Pesto

Do you ever wonder what was going through the mind of the person who decided to make a sauce from fresh basil leaves? I guess I can see someone saying “you know? we keep tearing up these leaves and adding it to our pasta … and we always use garlic and Parmesan cheese … a good drizzle of olive oil never hurt”. But then … “Oh! and hey! let’s throw in some nuts!”

What??

I still don’t get it. I do hope that one day I will be watching Food Network or looking through Cooking Light Magazine and that secret will be revealed to me. (Yes I did google it, but my first 10 attempts just kept telling me what goes into pesto, not why.)

I did learn that “pesto” is a shortened form of the Italian word “pestato” which means to crush or pound. It is derived from the Latin word “pestle” which leads us to a mortar and pestle which leads me to thoughts of guacamole! Huh. Two of my favorite green condiments.

Meanwhile … I am perfectly happy that someone else had that lightbulb moment: “PINE NUTS! That’s what this sauce needs!”

Although traditional pesto is made from those four basic ingredients (basil, olive oil, Parmesan cheese and pine nuts) plus a little salt and pepper, many variations have become popular. Parsley, cilantro, spinach, kale, arugula and many other “greens” have been substituted for or combined with the basil. The pine nuts have been replaced with walnuts, cashews, almonds, pepitas, and even pistachios. Some add jalapeno, asparagus or sun-dried tomatoes. Just type “pesto” in the search bar on Pinterest, and the possibilities will be revealed to you.

Pesto8

This pesto recipe is my favorite. It uses a mixture of spinach and basil for a milder flavor and adds in some lemon juice and zest. It makes about a cup and a half of pesto (12 oz).

Spinach & Basil Pesto

1 1/2 cups packed fresh spinach leaves

3/4 – 1 cup packed fresh basil leaves

1/2 cup toasted pine nuts, cooled

1/2 cup grated Parmesan cheese

2-3 cloves of garlic, peeled and cut in half

3/4 teaspoon kosher salt

1/2 teaspoon coarse ground pepper

1 tablespoon fresh lemon juice

1 teaspoon fresh lemon zest

1/2 cup olive oil

Place spinach, basil, pine nuts, cheese, garlic, salt, pepper, lemon juice and zest, and 2 tablespoons of the olive oil into a food processor. Pulse the blade several times to start crushing and combining the ingredients. Process the ingredients until finely chopped, scraping the sides of the bowl with a rubber scraper occasionally. Drizzle remaining olive oil into the mixture and process until smooth.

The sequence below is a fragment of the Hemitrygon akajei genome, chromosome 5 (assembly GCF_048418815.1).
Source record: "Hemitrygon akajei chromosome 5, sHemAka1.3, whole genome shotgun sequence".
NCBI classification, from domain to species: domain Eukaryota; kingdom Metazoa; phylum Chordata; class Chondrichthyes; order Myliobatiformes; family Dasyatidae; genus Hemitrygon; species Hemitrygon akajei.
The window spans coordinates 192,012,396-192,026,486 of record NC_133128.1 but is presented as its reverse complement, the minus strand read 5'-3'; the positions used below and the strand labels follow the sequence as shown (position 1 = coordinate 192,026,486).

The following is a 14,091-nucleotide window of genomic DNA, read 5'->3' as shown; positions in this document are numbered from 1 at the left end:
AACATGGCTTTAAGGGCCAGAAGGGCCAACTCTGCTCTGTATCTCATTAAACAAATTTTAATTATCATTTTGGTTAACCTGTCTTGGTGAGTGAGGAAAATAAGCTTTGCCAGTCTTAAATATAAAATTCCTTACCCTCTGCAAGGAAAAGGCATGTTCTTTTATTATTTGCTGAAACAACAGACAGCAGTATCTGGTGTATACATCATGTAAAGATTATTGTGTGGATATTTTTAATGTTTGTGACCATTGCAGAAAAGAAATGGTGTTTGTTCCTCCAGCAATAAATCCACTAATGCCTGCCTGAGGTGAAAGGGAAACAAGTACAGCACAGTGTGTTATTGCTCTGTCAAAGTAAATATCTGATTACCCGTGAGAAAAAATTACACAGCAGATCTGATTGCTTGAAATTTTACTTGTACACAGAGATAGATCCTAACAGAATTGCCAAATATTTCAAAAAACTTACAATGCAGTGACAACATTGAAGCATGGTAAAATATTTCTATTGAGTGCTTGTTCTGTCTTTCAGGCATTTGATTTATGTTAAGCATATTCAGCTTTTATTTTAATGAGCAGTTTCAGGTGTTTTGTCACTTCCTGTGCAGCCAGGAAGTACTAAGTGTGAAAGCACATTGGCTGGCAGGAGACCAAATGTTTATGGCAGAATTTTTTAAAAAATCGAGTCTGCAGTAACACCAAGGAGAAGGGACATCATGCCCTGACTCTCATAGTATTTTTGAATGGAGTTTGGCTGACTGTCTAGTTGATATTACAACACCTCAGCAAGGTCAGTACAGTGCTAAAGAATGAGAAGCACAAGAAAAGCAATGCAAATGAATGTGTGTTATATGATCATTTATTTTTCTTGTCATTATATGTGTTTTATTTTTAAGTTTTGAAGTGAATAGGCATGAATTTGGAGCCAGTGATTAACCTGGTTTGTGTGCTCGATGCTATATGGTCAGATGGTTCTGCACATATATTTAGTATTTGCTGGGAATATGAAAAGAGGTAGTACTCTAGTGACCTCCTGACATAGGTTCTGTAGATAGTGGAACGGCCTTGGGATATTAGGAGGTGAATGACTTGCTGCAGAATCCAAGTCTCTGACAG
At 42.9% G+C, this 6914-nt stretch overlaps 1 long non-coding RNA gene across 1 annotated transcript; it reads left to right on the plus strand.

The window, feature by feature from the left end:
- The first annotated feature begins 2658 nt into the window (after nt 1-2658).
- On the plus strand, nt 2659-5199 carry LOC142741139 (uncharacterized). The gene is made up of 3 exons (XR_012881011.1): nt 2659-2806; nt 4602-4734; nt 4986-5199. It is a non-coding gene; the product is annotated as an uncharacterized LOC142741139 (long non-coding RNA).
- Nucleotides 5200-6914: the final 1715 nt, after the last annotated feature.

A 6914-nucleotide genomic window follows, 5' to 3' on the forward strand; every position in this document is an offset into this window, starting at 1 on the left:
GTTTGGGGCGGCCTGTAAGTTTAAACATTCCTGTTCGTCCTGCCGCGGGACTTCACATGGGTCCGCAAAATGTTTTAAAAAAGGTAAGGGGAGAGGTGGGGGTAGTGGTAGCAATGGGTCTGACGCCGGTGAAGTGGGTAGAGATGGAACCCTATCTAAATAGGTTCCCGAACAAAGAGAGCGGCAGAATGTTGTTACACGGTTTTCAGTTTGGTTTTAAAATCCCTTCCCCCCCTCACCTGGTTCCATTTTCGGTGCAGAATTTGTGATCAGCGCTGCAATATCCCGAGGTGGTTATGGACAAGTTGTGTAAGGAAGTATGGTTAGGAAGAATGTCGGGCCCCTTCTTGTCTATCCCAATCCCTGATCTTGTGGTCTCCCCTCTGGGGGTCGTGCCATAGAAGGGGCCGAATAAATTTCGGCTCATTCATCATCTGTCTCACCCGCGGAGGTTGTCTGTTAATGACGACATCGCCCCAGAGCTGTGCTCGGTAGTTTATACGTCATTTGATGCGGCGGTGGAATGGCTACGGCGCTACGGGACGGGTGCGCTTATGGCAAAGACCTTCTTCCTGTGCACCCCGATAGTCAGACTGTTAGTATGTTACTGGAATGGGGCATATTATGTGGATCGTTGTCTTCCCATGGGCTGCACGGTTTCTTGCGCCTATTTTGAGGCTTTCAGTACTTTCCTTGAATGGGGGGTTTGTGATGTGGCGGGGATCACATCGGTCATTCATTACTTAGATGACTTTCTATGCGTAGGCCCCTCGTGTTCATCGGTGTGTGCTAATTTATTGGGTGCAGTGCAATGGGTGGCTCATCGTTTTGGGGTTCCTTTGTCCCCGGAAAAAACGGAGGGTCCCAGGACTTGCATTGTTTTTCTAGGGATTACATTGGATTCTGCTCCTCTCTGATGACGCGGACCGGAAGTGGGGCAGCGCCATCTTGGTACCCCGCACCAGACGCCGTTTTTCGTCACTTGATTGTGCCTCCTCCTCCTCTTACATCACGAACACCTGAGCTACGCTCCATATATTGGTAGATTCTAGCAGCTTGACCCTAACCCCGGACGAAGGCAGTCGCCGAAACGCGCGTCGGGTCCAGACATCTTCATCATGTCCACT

I know people who use pesto all the time and have absolutely no trouble using this much pesto before it starts to turn brown. Throwing away a half a jar of pesto (or anything else for that matter) really frustrates me. So this is probably my favorite trick. Freeze the pesto in manageable portions. I like portions of about two tablespoons. If I just want some to add to a sandwich, I take one out. If I’m making lasagna or a dinner pasta salad, I take 2 or 3 out. They defrost in about an hour and are always on hand.

Lay parchment paper out on a baking sheet (one that can go in the freezer). Scoop 2 tablespoons of pesto on the parchment (like making cookies) and place baking sheet in the freezer for 2-3 hours. When discs are frozen, wrap individually in plastic wrap and place the discs in a Ziploc baggie in the freezer.

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Try it …

  • instead of traditional pizza sauce (spread a thin layer of it on the crust)
  • on chicken breasts or vegetables for grilling
  • as a sauce for pasta or pasta salad (incorporate a little of the leftover pasta water to give it a creamier consistency)
  • stirred into the cheese mixture in lasagna or cavatelli
  • spread on the bread of a Panini or breakfast sandwich
  • with fresh tomatoes and fresh mozzarella

My next experiment with pesto?  Chilled Basil Tomato Red Pepper Soup

I’ll make sure to let you know how that one turns out. Or, if you beat me to it, let me know if it’s a keeper!


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